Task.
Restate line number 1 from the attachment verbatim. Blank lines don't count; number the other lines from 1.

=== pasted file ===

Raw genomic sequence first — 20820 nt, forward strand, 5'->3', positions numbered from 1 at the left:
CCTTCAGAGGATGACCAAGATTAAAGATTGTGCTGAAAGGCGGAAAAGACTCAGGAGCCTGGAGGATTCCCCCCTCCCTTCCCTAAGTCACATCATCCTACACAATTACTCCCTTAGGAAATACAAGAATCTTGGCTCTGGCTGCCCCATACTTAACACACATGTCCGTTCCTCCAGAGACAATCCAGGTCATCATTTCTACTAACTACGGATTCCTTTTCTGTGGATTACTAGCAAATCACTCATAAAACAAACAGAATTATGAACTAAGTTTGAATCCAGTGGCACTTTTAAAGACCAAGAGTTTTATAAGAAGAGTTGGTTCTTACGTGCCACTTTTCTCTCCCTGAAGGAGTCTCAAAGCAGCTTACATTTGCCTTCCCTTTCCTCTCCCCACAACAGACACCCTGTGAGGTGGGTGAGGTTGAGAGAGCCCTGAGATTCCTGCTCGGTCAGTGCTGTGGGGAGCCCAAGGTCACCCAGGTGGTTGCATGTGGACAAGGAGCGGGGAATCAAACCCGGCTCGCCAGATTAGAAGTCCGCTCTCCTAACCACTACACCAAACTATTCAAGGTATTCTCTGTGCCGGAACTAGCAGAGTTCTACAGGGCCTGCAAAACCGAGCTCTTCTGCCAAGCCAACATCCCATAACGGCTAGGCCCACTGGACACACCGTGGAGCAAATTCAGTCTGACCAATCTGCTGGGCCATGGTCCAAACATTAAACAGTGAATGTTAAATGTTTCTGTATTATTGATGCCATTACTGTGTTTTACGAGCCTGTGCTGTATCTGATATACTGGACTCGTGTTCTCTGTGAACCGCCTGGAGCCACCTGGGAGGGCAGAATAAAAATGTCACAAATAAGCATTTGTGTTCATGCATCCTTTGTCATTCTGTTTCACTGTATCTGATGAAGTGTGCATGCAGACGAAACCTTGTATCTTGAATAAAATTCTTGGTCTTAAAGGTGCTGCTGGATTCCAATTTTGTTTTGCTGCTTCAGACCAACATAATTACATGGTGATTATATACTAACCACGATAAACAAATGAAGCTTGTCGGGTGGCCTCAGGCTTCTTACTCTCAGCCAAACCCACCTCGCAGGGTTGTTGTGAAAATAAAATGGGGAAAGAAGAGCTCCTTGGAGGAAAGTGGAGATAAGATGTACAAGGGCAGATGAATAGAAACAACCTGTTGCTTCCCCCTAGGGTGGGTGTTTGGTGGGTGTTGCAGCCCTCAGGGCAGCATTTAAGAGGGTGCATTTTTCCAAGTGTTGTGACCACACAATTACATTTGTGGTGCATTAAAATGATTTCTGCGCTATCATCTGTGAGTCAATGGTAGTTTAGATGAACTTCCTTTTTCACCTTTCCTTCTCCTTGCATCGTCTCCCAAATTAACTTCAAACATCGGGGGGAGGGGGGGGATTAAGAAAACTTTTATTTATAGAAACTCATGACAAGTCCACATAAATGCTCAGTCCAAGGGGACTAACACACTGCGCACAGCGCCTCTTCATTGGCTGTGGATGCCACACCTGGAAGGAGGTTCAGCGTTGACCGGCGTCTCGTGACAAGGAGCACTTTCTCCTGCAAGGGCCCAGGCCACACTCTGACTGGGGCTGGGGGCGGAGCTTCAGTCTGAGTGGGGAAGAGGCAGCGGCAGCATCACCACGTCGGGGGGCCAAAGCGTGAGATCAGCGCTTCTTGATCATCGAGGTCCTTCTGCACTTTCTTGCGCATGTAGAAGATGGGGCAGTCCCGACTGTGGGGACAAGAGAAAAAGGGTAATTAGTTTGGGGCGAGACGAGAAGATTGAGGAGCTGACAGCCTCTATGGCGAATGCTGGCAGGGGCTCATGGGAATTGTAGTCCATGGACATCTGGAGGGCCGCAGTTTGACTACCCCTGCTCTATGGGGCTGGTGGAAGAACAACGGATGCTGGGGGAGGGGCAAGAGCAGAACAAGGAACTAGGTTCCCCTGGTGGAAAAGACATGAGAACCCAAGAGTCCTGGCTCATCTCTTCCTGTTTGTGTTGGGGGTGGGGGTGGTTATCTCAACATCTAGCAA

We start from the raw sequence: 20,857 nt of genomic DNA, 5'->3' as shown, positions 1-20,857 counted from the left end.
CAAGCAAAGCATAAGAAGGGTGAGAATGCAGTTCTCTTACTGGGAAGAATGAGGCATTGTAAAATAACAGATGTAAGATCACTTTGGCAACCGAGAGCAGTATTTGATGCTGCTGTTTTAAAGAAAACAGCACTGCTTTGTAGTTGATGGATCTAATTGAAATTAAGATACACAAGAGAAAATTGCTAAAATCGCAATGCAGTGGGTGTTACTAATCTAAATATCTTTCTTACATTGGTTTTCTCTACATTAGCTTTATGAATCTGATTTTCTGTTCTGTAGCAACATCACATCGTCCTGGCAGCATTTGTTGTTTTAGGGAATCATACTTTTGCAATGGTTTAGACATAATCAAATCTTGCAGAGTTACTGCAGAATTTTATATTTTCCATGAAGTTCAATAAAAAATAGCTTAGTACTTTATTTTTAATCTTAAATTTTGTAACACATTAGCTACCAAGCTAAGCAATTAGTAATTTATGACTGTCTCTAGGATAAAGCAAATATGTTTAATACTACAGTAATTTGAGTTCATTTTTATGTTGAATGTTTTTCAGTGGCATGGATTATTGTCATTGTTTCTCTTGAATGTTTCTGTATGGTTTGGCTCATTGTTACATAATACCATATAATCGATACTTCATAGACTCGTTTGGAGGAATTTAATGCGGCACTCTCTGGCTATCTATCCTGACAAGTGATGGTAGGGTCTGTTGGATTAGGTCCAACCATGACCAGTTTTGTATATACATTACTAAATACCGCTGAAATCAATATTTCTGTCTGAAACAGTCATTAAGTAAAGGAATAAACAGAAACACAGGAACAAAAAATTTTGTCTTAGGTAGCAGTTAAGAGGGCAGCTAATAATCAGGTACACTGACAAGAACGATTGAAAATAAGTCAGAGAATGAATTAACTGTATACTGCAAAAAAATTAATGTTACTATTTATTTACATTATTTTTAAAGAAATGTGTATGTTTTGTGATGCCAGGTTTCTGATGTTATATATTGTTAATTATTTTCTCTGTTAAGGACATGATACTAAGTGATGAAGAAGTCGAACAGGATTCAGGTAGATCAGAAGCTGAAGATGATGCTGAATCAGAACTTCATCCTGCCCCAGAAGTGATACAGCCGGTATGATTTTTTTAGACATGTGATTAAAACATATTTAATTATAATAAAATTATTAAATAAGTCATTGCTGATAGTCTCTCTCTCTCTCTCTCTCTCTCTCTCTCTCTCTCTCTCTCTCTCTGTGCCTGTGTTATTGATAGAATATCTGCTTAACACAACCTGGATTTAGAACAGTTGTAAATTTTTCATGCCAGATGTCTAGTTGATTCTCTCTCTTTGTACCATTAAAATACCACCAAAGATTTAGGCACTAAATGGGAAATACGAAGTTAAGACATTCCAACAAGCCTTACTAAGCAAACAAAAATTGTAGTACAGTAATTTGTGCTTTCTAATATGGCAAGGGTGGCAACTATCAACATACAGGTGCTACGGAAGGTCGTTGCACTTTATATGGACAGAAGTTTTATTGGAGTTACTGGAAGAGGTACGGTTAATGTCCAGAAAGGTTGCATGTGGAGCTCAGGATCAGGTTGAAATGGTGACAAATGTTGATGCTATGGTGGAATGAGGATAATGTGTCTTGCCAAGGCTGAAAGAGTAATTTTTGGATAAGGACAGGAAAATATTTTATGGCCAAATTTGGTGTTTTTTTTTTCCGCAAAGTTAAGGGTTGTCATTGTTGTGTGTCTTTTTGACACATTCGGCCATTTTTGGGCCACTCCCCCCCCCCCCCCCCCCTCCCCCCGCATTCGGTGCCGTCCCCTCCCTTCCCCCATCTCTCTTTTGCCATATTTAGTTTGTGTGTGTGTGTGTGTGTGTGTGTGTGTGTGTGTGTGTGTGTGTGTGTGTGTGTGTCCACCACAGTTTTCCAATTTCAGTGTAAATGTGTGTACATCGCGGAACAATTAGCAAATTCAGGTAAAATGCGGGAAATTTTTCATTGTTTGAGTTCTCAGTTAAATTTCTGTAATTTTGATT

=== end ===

Raw genomic sequence first — 20820 nt, forward strand, 5'->3', positions numbered from 1 at the left: